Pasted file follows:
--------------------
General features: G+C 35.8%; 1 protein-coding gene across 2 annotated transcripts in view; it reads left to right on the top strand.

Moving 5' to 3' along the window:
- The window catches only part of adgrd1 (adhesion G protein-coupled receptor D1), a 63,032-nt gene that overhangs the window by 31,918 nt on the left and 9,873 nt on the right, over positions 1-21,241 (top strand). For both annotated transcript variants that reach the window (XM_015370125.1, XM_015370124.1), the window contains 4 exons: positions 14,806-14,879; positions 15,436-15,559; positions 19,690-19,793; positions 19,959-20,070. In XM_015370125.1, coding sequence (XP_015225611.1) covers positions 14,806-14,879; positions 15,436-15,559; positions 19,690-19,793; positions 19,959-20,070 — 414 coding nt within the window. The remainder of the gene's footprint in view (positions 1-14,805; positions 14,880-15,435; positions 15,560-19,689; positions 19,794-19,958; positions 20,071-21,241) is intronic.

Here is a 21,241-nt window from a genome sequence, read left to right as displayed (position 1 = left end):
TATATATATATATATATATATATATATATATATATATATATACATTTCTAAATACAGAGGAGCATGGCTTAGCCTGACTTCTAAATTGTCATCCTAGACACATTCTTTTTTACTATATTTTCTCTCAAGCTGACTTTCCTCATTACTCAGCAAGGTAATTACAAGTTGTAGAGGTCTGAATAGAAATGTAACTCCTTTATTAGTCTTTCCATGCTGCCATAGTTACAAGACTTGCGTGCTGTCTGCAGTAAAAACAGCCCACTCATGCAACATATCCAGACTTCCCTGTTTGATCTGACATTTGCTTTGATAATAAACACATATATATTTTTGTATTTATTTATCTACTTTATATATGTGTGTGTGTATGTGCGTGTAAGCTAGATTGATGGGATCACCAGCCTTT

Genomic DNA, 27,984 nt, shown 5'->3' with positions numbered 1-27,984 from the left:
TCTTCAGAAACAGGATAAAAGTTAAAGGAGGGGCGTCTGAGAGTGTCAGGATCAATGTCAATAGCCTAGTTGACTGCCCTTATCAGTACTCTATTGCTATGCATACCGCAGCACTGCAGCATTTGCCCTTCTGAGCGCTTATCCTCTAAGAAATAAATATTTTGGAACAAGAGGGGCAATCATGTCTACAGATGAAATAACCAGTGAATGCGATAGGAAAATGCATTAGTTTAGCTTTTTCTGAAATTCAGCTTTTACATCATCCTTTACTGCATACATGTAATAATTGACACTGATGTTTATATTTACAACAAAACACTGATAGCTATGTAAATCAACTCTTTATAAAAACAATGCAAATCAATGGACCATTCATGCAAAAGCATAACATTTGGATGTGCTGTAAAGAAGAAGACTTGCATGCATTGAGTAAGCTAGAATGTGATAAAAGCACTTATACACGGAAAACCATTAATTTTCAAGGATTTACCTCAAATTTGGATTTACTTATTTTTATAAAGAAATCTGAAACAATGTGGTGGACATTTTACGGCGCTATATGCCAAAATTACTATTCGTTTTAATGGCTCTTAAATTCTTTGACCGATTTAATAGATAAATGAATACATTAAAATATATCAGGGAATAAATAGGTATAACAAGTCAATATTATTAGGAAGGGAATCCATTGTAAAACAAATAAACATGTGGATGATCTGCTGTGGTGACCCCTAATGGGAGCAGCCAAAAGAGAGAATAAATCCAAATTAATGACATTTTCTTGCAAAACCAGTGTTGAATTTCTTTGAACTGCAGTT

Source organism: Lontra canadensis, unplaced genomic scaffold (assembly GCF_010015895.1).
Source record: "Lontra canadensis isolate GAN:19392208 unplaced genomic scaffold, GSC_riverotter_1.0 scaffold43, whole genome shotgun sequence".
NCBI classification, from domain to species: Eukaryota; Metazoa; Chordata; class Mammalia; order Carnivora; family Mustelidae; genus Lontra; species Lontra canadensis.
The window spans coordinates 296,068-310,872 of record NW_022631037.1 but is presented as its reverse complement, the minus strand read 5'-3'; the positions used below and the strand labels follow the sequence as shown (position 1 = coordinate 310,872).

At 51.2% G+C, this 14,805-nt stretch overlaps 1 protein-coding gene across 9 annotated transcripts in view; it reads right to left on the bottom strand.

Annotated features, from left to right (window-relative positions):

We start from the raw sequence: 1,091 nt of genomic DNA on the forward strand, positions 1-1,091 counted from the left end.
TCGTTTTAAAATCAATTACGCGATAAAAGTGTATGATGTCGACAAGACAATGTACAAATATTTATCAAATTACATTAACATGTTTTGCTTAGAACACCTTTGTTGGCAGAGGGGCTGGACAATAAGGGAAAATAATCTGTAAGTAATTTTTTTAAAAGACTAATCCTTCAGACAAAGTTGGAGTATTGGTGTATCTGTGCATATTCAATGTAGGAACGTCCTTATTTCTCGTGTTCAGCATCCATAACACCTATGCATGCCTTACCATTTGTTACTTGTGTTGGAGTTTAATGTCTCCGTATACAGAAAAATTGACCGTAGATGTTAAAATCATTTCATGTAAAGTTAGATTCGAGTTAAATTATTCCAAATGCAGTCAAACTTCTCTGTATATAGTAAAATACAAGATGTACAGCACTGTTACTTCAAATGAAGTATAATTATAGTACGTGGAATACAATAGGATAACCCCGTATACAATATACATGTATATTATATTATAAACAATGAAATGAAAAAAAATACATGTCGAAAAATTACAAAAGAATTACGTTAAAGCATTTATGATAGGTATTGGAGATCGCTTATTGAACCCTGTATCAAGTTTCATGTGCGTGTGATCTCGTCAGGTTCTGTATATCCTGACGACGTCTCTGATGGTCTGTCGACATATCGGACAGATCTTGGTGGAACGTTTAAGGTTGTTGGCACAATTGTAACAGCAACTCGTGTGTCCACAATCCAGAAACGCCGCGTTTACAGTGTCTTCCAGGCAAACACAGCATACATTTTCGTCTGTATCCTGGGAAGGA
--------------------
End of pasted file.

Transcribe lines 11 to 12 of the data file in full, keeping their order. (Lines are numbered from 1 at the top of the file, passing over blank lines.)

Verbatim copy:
The window spans coordinates 296,068-310,872 of record NW_022631037.1 but is presented as its reverse complement, the minus strand read 5'-3'; the positions used below and the strand labels follow the sequence as shown (position 1 = coordinate 310,872).

At 51.2% G+C, this 14,805-nt stretch overlaps 1 protein-coding gene across 9 annotated transcripts in view; it reads right to left on the bottom strand.